In Moldova, on the other side of Transnistria’s Russian-guarded de facto border, Sergiu Tofilat, a banking adviser turned anti-corruption campaigner, has unpicked the threads of Technopark and its investors to reveal the scale of Transnistria’s cryptocurrency mining ambitions—and possible links to the hacking of Hillary Clinton’s emails in 2016.
Ah, yes, the best place to get accurate information is from a man who gets paid by the European Union to spout propaganda, even though neither he nor his employer (“Watchdog”) ever discloses this information.
You also might remember Tofilat’s organization for the time when they called up a “personal friend” at Facebook to shut down a number of pro-Plahotniuc accounts during February’s parliamentary elections in Moldova in order to boost support for the EU’s preferred candidates: batshit crazy Maia Sandu (now Prime Minister) and the oligarch Andrei Nastase (now Deputy Prime Minister).
But I digress.
Back to Tofilat’s fantasies:
“It [Pridnestrovie’s cryptocurrency enterprise] is a money-laundering operation first of all,” he tells me in a cafe in Chisinau, the Moldovan capital, on a balmy Friday evening.
Tiraspol stands to add $15.5 million to its coffers. Meanwhile, that extra capacity [power output from the Kuchurgan power station] will allow $55.6 million in cryptocurrency to be mined inside Transnistria.
That quote is followed by a long piece about the eternally-debated issue of “who pays for gas, and how much” that I won’t get into here. But absolutely nobody is disputing that, yes, Kuchurgan is definitely converting natural gas into electricity which is powering some cryptocurrency mining in Pridnestrovie.
Still not quite sure how this is “money laundering,” though.
But it’s the next section of Hannah Lucinda Smith’s article where things go full crazy train.
We’re Gonna Need Some More Red Yarn
Buckle up, campers!
Tofilat has obtained documents suggesting that GoWeb, an entity owned by a former Russian state employee, imported $8.7 million in mining equipment into Transnistria in January 2018, a month before the region passed its cryptocurrency law.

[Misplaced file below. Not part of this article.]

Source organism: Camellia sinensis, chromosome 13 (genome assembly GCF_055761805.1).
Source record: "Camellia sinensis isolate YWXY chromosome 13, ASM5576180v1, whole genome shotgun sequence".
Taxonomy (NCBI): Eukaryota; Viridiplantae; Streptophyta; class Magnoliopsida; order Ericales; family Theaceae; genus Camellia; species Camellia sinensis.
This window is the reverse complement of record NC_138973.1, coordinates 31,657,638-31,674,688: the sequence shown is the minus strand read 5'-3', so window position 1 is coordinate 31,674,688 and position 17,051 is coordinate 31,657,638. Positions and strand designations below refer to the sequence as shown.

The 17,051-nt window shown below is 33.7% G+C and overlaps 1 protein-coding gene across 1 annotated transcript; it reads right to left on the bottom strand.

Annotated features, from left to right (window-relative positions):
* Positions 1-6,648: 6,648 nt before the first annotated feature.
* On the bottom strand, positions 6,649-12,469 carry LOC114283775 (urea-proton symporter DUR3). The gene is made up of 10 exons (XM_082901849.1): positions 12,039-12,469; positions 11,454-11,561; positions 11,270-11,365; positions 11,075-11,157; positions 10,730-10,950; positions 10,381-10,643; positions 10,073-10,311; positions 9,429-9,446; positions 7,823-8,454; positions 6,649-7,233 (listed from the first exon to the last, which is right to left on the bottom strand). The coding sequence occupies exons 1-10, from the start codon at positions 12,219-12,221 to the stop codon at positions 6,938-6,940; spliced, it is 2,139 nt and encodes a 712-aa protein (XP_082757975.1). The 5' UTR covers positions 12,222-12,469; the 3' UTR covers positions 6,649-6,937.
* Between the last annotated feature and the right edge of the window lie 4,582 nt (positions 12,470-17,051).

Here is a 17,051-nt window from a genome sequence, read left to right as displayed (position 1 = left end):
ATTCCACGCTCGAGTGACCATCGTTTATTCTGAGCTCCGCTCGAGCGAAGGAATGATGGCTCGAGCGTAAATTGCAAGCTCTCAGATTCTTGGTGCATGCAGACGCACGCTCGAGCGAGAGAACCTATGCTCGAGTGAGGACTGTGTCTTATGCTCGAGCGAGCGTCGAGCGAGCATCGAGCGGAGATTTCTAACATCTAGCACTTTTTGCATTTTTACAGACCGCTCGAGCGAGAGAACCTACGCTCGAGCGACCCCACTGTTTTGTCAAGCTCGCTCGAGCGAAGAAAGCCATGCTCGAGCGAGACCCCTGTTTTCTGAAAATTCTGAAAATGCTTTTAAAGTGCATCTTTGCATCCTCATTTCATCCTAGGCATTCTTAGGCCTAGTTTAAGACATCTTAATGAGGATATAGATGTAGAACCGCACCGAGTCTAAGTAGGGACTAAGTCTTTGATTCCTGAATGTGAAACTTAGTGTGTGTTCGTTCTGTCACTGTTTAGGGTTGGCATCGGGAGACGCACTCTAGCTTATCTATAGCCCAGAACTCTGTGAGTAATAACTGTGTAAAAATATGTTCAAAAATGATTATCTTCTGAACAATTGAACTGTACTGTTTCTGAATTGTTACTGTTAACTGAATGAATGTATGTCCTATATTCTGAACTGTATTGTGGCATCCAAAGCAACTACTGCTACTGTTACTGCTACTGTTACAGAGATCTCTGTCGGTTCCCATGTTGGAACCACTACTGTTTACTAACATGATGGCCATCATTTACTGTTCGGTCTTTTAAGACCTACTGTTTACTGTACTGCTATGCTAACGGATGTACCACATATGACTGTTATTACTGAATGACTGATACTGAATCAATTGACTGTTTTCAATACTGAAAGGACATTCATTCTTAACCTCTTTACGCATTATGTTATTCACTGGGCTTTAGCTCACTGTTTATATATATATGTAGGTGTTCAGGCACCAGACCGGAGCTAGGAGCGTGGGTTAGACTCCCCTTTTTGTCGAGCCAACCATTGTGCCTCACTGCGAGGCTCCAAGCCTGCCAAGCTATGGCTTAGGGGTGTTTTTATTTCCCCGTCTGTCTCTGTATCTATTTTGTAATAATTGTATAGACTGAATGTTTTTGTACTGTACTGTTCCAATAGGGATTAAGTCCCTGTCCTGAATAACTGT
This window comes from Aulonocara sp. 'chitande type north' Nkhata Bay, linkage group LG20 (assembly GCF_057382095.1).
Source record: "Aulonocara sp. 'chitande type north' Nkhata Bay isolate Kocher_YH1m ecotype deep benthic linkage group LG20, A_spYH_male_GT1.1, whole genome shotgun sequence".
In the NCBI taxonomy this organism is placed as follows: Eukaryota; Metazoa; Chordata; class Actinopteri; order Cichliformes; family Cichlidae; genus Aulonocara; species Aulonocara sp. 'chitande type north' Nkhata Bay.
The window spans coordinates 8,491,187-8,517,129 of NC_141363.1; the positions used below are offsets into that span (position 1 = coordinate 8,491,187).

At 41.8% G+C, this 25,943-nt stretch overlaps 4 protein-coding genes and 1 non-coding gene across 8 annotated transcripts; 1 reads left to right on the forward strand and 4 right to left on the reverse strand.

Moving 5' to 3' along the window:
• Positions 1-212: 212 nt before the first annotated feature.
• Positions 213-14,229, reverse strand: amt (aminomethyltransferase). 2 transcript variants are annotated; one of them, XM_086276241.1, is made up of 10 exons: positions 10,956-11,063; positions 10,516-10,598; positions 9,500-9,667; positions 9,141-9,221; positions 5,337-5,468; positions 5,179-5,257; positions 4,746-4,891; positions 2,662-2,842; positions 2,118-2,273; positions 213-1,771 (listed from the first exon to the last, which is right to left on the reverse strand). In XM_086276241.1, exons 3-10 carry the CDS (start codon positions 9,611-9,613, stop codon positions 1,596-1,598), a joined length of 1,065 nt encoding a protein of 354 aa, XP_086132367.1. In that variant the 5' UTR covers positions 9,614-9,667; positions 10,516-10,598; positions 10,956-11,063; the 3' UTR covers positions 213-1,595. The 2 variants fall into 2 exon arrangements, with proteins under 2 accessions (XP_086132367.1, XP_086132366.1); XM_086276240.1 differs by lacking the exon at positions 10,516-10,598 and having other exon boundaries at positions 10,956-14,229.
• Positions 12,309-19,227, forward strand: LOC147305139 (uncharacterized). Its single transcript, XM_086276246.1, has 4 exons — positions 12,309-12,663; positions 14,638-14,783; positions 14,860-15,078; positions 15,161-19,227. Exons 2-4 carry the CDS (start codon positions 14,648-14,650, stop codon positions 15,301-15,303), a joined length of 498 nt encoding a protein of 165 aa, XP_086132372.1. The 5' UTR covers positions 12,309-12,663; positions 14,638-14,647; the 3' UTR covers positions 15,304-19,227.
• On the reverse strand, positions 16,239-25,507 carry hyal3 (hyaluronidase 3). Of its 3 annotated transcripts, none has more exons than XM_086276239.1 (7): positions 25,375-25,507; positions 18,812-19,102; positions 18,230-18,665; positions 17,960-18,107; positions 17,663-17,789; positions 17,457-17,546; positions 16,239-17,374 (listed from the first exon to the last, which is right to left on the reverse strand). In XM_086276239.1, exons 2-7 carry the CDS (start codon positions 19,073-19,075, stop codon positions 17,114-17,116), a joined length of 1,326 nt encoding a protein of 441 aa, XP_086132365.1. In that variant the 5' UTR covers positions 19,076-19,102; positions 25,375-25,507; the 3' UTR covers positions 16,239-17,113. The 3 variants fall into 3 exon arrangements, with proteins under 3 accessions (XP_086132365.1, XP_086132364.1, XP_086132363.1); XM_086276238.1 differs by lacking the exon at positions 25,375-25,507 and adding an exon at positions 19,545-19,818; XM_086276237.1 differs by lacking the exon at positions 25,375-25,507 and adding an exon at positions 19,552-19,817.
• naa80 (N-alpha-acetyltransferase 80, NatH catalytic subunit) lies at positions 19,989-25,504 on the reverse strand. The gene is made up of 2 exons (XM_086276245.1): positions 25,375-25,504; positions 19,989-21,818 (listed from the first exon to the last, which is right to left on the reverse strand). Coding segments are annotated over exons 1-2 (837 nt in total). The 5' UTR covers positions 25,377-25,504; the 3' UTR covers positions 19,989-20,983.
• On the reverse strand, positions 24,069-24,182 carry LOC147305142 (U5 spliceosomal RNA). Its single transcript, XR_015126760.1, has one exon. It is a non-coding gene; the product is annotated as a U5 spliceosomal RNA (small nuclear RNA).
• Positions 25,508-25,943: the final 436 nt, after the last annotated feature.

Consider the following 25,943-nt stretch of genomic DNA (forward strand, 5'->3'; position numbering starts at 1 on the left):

GoWeb also established a cryptocurrency mine in Romania in early 2016 — the same time that, according to the Mueller report, Russian military intelligence was mining there in order to pay the Clinton email hackers.
Personally, I believe that “the Russians hacked Clinton’s email” is pure bullshit and a conspiracy theory on par with the time cube.
But even assuming that the official American government narrative about Russian interference is 100% true, Hannah Lucinda Smith is very, very confused.
To begin with, the “Russian hackers” didn’t mine any cryptocurrency in Romania. They used Bitcoin to pay a Romanian company to register a website that was then used to publish the leaked emails:
The pool of bitcoin generated from the GRU’s mining activity was used, for example, to pay a Romanian company to register the domain dcleaks.com through a payment processing company located in the United States.
That’s the exact quote from the U.S. Department of Justice, by the way.
The leaks were published by a hacker called “Guccifer 2.0” who, just like his namesake, told the world that he was Romanian, so it’s no surprise to me that he/they used a Romanian registrar company (cheekily called “THC Servers”). Interestingly enough, the owner of THC Servers was never contacted by the FBI.
Furthermore, the Mueller Report (warning: huge PDF) does not mention “GoWeb” at all, nor does it say anything about where the Bitcoin that “Guccifer 2.0” used was mined.
So where is all this craziness coming from? Because it certainly isn’t coming from the Mueller Report or the American government.
Apparently, from Tofilat’s diseased mind.
Yes, GoWeb is a cryptocurrency mining company (it’s quite public knowledge). And yes, they have a mining operation in Romania (as well as several other countries).
But there’s never been a credible accusation by anybody that GoWeb was the company that mined the Bitcoin used by Guccifer 2.0 or that GoWeb is in any way related to the “Russian interference” in the 2016 election.
Paging Carrie Mathison to the White Courtesy Phone
Despite a complete lack of evidence whatsoever, Hannah Lucinda Smith took Tofilat’s bait to build the ultimate tinfoil hat conspiracy:
Chaika, the Russian oligarch who has talked of investing millions of rubles in Technopark, is the co-owner of Innovatii Sveta, a company that has huge contracts with the Russian state.